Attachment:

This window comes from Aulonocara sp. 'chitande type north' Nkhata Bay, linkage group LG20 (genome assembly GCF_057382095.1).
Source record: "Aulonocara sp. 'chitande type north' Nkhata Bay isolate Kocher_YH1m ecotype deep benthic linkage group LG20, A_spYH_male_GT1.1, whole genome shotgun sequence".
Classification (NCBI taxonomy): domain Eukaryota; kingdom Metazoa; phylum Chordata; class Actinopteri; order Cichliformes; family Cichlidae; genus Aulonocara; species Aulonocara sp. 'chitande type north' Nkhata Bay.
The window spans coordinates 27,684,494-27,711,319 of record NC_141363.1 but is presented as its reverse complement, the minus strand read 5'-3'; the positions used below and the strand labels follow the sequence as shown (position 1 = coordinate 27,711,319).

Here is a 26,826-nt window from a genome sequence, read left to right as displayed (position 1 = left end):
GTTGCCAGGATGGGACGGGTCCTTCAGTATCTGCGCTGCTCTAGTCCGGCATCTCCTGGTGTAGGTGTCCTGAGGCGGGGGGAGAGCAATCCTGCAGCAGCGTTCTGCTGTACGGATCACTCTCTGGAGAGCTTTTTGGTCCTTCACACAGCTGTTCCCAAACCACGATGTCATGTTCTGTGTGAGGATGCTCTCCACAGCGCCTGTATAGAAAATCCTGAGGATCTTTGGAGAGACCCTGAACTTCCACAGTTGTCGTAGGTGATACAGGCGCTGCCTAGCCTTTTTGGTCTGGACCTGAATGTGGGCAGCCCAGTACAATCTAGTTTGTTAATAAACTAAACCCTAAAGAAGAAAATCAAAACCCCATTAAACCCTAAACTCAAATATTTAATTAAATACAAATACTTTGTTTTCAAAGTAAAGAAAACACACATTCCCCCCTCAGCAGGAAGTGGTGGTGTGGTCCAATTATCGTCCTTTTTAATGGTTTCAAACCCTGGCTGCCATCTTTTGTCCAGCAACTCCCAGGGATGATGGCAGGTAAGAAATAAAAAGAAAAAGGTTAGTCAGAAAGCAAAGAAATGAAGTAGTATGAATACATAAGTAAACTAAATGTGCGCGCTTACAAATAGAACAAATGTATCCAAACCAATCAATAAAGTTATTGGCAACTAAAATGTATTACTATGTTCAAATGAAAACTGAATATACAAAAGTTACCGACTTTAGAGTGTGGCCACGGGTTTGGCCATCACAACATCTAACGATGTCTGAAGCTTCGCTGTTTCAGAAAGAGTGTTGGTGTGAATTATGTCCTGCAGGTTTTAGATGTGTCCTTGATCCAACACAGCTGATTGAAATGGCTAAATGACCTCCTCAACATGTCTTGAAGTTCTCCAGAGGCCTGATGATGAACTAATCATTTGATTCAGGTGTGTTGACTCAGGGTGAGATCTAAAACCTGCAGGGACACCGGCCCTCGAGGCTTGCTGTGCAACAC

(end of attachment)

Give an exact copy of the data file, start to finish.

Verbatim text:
This window comes from Aulonocara sp. 'chitande type north' Nkhata Bay, linkage group LG20 (genome assembly GCF_057382095.1).
Source record: "Aulonocara sp. 'chitande type north' Nkhata Bay isolate Kocher_YH1m ecotype deep benthic linkage group LG20, A_spYH_male_GT1.1, whole genome shotgun sequence".
Classification (NCBI taxonomy): domain Eukaryota; kingdom Metazoa; phylum Chordata; class Actinopteri; order Cichliformes; family Cichlidae; genus Aulonocara; species Aulonocara sp. 'chitande type north' Nkhata Bay.
The window spans coordinates 27,684,494-27,711,319 of record NC_141363.1 but is presented as its reverse complement, the minus strand read 5'-3'; the positions used below and the strand labels follow the sequence as shown (position 1 = coordinate 27,711,319).

Here is a 26,826-nt window from a genome sequence, read left to right as displayed (position 1 = left end):
GTTGCCAGGATGGGACGGGTCCTTCAGTATCTGCGCTGCTCTAGTCCGGCATCTCCTGGTGTAGGTGTCCTGAGGCGGGGGGAGAGCAATCCTGCAGCAGCGTTCTGCTGTACGGATCACTCTCTGGAGAGCTTTTTGGTCCTTCACACAGCTGTTCCCAAACCACGATGTCATGTTCTGTGTGAGGATGCTCTCCACAGCGCCTGTATAGAAAATCCTGAGGATCTTTGGAGAGACCCTGAACTTCCACAGTTGTCGTAGGTGATACAGGCGCTGCCTAGCCTTTTTGGTCTGGACCTGAATGTGGGCAGCCCAGTACAATCTAGTTTGTTAATAAACTAAACCCTAAAGAAGAAAATCAAAACCCCATTAAACCCTAAACTCAAATATTTAATTAAATACAAATACTTTGTTTTCAAAGTAAAGAAAACACACATTCCCCCCTCAGCAGGAAGTGGTGGTGTGGTCCAATTATCGTCCTTTTTAATGGTTTCAAACCCTGGCTGCCATCTTTTGTCCAGCAACTCCCAGGGATGATGGCAGGTAAGAAATAAAAAGAAAAAGGTTAGTCAGAAAGCAAAGAAATGAAGTAGTATGAATACATAAGTAAACTAAATGTGCGCGCTTACAAATAGAACAAATGTATCCAAACCAATCAATAAAGTTATTGGCAACTAAAATGTATTACTATGTTCAAATGAAAACTGAATATACAAAAGTTACCGACTTTAGAGTGTGGCCACGGGTTTGGCCATCACAACATCTAACGATGTCTGAAGCTTCGCTGTTTCAGAAAGAGTGTTGGTGTGAATTATGTCCTGCAGGTTTTAGATGTGTCCTTGATCCAACACAGCTGATTGAAATGGCTAAATGACCTCCTCAACATGTCTTGAAGTTCTCCAGAGGCCTGATGATGAACTAATCATTTGATTCAGGTGTGTTGACTCAGGGTGAGATCTAAAACCTGCAGGGACACCGGCCCTCGAGGCTTGCTGTGCAACAC